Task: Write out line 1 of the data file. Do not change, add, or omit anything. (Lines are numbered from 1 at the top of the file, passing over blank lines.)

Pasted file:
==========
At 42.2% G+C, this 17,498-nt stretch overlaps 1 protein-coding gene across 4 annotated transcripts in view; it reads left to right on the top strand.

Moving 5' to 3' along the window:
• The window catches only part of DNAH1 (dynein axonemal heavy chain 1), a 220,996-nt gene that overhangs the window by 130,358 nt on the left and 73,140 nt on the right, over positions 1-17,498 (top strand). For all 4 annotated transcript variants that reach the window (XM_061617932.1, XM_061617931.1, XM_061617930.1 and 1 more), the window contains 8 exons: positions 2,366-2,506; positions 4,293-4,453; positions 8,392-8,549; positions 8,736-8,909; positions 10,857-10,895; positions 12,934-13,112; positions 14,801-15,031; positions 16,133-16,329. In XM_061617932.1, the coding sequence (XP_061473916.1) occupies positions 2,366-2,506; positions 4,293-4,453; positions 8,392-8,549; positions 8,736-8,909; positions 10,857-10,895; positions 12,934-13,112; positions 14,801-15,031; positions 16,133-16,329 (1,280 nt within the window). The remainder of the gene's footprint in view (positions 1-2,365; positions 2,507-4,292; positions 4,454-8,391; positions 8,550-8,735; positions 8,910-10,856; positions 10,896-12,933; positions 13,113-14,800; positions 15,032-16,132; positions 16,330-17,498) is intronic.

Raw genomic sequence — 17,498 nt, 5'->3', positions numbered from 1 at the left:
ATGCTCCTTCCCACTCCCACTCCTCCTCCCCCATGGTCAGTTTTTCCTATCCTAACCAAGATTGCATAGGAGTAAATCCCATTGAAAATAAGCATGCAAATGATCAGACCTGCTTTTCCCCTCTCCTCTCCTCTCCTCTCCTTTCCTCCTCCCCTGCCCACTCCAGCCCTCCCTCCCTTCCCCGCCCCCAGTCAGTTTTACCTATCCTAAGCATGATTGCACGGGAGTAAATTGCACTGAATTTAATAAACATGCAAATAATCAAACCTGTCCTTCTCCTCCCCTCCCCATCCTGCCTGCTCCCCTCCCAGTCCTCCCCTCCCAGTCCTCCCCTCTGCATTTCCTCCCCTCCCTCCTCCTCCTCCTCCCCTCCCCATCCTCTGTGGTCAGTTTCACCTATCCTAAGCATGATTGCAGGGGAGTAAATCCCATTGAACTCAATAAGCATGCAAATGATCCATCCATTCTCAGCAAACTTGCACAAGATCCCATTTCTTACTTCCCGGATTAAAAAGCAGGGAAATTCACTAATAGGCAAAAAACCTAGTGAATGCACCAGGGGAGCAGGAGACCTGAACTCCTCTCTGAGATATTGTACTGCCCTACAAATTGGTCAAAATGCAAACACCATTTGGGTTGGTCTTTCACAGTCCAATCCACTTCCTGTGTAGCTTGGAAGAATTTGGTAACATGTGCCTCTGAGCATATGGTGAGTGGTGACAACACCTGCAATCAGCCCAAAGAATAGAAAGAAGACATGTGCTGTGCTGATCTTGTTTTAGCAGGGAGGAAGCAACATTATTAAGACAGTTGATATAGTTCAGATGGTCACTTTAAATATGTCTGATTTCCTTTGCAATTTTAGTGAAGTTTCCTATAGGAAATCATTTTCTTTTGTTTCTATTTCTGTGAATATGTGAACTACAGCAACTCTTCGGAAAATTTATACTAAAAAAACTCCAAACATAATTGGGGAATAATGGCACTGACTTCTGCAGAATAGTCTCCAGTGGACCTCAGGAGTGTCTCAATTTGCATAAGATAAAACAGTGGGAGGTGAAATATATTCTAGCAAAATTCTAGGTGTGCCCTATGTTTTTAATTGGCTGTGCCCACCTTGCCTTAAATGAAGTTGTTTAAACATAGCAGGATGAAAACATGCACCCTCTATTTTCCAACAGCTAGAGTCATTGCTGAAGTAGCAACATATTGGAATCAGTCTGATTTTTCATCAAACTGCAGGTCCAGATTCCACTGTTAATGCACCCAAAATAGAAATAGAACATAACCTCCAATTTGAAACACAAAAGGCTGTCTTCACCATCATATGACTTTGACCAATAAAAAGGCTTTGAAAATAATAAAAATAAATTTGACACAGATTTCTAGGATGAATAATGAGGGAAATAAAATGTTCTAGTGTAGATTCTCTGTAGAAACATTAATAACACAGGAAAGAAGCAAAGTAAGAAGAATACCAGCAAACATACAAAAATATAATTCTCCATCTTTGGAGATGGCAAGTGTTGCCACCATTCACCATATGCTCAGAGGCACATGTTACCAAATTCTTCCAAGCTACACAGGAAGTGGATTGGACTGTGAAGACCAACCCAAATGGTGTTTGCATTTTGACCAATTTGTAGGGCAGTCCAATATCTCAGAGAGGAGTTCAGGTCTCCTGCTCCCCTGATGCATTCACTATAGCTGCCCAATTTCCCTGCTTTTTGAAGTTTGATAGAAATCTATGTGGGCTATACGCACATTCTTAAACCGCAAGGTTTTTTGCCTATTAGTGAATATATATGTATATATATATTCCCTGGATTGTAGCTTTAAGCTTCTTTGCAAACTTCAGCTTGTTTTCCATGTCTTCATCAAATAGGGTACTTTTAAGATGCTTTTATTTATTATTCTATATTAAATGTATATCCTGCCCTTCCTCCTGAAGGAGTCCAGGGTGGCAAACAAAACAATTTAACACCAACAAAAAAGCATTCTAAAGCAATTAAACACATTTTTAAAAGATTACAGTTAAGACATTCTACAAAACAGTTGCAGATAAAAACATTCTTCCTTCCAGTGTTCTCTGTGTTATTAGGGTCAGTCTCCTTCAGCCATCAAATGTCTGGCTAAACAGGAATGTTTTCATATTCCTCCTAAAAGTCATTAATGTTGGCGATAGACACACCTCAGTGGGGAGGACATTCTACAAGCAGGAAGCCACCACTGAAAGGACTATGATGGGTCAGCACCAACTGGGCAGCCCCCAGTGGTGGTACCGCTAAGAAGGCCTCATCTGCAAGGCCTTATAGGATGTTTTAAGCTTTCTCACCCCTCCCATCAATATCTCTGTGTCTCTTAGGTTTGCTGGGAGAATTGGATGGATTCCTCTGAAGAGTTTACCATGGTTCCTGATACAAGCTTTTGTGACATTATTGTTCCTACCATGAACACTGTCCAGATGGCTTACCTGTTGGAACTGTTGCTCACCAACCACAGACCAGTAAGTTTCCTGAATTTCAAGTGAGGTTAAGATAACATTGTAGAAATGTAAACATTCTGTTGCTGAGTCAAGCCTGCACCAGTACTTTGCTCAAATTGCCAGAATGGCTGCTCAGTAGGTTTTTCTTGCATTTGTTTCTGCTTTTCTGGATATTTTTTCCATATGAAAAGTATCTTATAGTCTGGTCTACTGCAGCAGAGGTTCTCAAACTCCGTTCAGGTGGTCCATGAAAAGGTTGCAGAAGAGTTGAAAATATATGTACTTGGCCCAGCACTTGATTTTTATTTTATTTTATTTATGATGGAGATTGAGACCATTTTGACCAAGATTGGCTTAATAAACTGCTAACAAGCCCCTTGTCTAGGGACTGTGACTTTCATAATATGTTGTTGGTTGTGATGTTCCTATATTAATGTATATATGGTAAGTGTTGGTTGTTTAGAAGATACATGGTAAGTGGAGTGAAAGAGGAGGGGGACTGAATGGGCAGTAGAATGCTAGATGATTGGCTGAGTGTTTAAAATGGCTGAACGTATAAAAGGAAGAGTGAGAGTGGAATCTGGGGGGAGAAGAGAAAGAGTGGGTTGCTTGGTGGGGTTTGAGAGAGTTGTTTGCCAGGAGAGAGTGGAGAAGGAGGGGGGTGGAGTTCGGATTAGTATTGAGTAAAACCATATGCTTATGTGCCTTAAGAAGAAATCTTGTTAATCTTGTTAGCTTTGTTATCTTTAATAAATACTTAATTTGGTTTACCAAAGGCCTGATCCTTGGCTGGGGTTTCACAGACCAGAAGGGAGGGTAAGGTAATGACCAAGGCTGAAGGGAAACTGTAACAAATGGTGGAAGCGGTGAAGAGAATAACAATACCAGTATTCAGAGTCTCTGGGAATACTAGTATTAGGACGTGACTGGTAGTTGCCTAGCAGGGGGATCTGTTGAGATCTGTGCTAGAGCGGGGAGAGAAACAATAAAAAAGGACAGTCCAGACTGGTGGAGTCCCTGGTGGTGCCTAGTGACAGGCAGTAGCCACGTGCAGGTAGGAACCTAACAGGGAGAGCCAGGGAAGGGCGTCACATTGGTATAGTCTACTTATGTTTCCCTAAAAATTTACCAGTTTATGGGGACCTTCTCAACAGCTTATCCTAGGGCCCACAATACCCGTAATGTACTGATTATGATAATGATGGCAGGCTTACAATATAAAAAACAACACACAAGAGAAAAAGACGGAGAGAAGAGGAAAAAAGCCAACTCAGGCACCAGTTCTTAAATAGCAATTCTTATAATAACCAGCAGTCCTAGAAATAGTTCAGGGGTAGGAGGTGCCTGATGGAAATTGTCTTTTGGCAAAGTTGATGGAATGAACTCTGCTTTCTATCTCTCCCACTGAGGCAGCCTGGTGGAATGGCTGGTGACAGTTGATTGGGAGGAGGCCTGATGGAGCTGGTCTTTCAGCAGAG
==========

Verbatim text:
At 42.2% G+C, this 17,498-nt stretch overlaps 1 protein-coding gene across 4 annotated transcripts in view; it reads left to right on the top strand.